Memoir of a Trance Therapist: Hypnosis and the Evocation of Human Potentials by Adam Crabtree

Don Beere

Abstract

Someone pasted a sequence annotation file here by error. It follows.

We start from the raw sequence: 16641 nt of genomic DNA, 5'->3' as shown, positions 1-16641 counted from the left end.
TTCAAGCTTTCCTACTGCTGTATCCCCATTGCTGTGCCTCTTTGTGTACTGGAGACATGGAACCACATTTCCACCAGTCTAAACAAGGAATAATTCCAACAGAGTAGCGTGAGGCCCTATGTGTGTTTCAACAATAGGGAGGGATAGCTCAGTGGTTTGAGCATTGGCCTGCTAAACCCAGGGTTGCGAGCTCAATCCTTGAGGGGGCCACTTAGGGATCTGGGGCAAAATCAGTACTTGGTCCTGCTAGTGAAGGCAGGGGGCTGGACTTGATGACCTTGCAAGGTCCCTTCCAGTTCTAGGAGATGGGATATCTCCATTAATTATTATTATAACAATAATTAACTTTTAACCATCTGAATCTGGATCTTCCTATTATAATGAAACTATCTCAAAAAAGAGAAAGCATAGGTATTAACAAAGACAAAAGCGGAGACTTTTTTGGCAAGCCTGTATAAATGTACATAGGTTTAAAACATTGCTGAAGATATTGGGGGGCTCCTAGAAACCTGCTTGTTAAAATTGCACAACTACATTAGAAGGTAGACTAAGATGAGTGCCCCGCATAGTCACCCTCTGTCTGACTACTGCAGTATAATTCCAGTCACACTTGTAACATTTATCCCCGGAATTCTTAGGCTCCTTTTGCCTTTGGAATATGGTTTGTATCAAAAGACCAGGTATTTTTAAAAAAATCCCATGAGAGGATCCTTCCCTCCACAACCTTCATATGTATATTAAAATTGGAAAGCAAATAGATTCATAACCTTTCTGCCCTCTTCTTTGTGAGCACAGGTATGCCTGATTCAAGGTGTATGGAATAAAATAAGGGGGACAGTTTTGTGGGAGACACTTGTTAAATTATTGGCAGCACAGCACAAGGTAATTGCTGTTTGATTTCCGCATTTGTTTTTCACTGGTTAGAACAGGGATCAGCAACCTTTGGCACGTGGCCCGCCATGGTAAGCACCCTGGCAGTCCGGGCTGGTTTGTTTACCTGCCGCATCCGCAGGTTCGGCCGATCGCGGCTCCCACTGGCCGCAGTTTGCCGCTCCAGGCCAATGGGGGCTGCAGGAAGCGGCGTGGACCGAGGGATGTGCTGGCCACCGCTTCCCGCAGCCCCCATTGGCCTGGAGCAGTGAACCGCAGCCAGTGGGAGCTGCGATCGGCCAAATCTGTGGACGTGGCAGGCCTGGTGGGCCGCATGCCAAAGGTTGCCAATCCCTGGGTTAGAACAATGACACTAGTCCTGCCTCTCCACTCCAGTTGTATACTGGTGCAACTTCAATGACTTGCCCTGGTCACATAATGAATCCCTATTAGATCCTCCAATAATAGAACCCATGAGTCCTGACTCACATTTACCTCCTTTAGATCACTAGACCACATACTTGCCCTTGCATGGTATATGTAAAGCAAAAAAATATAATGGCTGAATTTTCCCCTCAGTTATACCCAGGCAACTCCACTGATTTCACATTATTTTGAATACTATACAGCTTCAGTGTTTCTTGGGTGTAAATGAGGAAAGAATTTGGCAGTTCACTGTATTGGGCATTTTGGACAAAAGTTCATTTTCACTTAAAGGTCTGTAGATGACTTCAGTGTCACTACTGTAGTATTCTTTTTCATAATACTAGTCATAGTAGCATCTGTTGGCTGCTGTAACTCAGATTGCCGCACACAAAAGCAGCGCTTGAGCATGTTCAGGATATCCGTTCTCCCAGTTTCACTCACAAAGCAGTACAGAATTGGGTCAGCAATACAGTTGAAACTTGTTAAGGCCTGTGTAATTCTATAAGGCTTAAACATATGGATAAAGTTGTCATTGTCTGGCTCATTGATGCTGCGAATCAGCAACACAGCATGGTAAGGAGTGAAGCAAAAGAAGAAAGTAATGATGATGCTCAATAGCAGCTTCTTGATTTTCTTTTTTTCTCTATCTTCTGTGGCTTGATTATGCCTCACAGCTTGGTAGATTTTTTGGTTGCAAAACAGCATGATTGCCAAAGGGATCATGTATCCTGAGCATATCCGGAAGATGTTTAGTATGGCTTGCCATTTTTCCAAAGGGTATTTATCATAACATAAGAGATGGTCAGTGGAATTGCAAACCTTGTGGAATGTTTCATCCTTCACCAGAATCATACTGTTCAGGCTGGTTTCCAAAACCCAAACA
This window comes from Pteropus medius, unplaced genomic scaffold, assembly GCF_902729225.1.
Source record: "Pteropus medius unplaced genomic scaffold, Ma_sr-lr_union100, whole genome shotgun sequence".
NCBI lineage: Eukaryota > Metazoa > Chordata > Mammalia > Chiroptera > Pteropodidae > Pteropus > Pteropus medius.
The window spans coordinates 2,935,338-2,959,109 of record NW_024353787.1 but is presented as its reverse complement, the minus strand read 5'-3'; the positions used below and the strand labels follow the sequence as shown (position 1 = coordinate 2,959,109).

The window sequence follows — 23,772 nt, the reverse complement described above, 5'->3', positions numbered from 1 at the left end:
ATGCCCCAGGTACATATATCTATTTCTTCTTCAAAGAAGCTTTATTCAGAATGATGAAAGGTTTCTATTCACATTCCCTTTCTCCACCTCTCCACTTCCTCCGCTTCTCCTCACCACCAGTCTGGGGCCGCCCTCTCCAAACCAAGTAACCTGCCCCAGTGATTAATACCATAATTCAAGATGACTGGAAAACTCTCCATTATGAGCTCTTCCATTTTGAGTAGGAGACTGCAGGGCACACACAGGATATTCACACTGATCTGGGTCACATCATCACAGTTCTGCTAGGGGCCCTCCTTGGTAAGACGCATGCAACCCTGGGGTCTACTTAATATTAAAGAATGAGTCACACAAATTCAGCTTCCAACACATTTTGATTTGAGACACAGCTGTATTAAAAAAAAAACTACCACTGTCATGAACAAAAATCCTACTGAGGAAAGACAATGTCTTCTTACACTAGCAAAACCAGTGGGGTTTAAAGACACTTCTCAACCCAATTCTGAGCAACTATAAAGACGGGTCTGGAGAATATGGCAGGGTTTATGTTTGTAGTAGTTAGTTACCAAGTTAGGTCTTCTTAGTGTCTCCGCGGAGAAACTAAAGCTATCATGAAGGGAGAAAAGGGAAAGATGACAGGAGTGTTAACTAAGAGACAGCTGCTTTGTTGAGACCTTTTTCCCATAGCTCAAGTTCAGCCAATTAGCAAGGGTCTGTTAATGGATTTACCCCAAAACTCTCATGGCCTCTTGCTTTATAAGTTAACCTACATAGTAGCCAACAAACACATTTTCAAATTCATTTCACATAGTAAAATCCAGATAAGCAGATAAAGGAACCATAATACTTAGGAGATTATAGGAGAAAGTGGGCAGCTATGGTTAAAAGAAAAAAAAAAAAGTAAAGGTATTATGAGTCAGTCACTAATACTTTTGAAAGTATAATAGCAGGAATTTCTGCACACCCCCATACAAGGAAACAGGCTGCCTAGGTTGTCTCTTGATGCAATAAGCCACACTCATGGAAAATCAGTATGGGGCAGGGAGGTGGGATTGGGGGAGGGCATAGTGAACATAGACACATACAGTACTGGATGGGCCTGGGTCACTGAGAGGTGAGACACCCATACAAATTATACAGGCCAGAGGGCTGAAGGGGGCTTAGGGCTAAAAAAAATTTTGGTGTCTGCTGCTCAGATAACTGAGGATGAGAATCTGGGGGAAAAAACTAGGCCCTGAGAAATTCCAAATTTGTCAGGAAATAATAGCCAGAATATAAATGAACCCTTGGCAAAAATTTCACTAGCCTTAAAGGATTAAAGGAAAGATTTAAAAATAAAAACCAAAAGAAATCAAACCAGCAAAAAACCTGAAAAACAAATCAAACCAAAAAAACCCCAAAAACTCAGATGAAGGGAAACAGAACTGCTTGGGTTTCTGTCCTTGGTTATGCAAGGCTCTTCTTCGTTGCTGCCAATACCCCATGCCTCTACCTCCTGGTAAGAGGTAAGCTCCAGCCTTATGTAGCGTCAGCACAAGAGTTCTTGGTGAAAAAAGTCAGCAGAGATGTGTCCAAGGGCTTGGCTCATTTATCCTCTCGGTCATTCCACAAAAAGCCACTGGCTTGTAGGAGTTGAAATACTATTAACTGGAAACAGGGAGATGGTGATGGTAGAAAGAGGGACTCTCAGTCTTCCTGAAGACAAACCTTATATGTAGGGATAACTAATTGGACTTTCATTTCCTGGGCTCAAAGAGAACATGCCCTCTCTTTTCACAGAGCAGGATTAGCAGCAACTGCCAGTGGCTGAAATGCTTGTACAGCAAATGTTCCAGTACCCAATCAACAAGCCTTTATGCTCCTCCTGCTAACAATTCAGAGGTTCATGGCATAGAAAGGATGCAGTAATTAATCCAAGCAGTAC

Dr. Crabtree’s Memoir of a Trance Therapist is not a memoir per se, but an explication of his theoretical explorations over the years. It begins with his theory of hypnosis, how it evolved and its implications. He argues that an understanding of hypnosis is yet to be achieved by present-day researchers and theorists. His story is personal and human, letting us know how and why his thinking has developed as it has. He concludes that trance is the experiential foundation for all experience. This conclusion seeds his exploration of other human phenomena—how humans evolve and develop extraordinary abilities, how groups and culture influence individuals, and how individuals can intuit non-sensory knowledge and display paranormal abilities. He provides a historical, philosophical analysis of the human potential movement. To my surprise it began with Schopenhauer. Finally, relying on the philosophy of Charles Sanders Pierce, he argues that we are all immersed in evolutionary love, a universal process that leads us, our actions, and our world closer to perfection or God. I found it engaging for the most part, thought-provoking in the main, but lacking rigor. Some of what he proposes takes courage to state professionally and publicly, for example discussing clairvoyance, knowing outside the senses, and influencing events.


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